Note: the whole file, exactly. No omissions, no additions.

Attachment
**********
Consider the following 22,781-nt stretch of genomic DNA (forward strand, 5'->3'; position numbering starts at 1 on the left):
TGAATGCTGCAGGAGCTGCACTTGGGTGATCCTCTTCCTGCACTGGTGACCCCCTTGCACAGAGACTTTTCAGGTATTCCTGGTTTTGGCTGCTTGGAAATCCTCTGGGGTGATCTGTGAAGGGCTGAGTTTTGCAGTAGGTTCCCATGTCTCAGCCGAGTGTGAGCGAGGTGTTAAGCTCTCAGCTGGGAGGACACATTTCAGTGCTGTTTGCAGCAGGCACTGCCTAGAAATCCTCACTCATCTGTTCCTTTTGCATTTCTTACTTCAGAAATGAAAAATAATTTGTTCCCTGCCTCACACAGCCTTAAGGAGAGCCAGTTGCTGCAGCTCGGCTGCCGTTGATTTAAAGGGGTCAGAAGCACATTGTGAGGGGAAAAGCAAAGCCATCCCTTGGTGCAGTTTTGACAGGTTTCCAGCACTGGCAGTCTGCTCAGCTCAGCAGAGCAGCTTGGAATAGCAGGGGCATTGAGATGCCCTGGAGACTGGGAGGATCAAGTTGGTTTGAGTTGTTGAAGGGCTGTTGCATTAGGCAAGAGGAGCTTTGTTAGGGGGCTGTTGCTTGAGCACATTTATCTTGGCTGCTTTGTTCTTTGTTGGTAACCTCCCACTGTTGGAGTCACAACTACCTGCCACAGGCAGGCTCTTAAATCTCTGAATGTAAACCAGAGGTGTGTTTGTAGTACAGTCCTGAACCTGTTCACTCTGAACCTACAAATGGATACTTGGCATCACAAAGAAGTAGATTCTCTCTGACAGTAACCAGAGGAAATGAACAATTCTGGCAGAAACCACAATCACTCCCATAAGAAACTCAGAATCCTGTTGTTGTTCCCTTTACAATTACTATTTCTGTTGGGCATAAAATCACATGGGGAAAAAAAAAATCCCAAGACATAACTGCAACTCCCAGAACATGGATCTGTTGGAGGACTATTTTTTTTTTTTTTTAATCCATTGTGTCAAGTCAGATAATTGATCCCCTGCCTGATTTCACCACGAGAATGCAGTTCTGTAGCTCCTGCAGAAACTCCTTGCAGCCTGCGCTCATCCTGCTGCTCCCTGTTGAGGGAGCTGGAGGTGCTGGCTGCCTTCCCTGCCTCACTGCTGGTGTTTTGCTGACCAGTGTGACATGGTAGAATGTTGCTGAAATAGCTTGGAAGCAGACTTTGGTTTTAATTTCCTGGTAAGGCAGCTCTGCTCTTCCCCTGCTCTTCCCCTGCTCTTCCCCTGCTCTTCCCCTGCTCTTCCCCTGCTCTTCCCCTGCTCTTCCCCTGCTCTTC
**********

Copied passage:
Consider the following 22,781-nt stretch of genomic DNA (forward strand, 5'->3'; position numbering starts at 1 on the left):
TGAATGCTGCAGGAGCTGCACTTGGGTGATCCTCTTCCTGCACTGGTGACCCCCTTGCACAGAGACTTTTCAGGTATTCCTGGTTTTGGCTGCTTGGAAATCCTCTGGGGTGATCTGTGAAGGGCTGAGTTTTGCAGTAGGTTCCCATGTCTCAGCCGAGTGTGAGCGAGGTGTTAAGCTCTCAGCTGGGAGGACACATTTCAGTGCTGTTTGCAGCAGGCACTGCCTAGAAATCCTCACTCATCTGTTCCTTTTGCATTTCTTACTTCAGAAATGAAAAATAATTTGTTCCCTGCCTCACACAGCCTTAAGGAGAGCCAGTTGCTGCAGCTCGGCTGCCGTTGATTTAAAGGGGTCAGAAGCACATTGTGAGGGGAAAAGCAAAGCCATCCCTTGGTGCAGTTTTGACAGGTTTCCAGCACTGGCAGTCTGCTCAGCTCAGCAGAGCAGCTTGGAATAGCAGGGGCATTGAGATGCCCTGGAGACTGGGAGGATCAAGTTGGTTTGAGTTGTTGAAGGGCTGTTGCATTAGGCAAGAGGAGCTTTGTTAGGGGGCTGTTGCTTGAGCACATTTATCTTGGCTGCTTTGTTCTTTGTTGGTAACCTCCCACTGTTGGAGTCACAACTACCTGCCACAGGCAGGCTCTTAAATCTCTGAATGTAAACCAGAGGTGTGTTTGTAGTACAGTCCTGAACCTGTTCACTCTGAACCTACAAATGGATACTTGGCATCACAAAGAAGTAGATTCTCTCTGACAGTAACCAGAGGAAATGAACAATTCTGGCAGAAACCACAATCACTCCCATAAGAAACTCAGAATCCTGTTGTTGTTCCCTTTACAATTACTATTTCTGTTGGGCATAAAATCACATGGGGAAAAAAAAAATCCCAAGACATAACTGCAACTCCCAGAACATGGATCTGTTGGAGGACTATTTTTTTTTTTTTTTAATCCATTGTGTCAAGTCAGATAATTGATCCCCTGCCTGATTTCACCACGAGAATGCAGTTCTGTAGCTCCTGCAGAAACTCCTTGCAGCCTGCGCTCATCCTGCTGCTCCCTGTTGAGGGAGCTGGAGGTGCTGGCTGCCTTCCCTGCCTCACTGCTGGTGTTTTGCTGACCAGTGTGACATGGTAGAATGTTGCTGAAATAGCTTGGAAGCAGACTTTGGTTTTAATTTCCTGGTAAGGCAGCTCTGCTCTTCCCCTGCTCTTCCCCTGCTCTTCCCCTGCTCTTCCCCTGCTCTTCCCCTGCTCTTCCCCTGCTCTTCCCCTGCTCTTC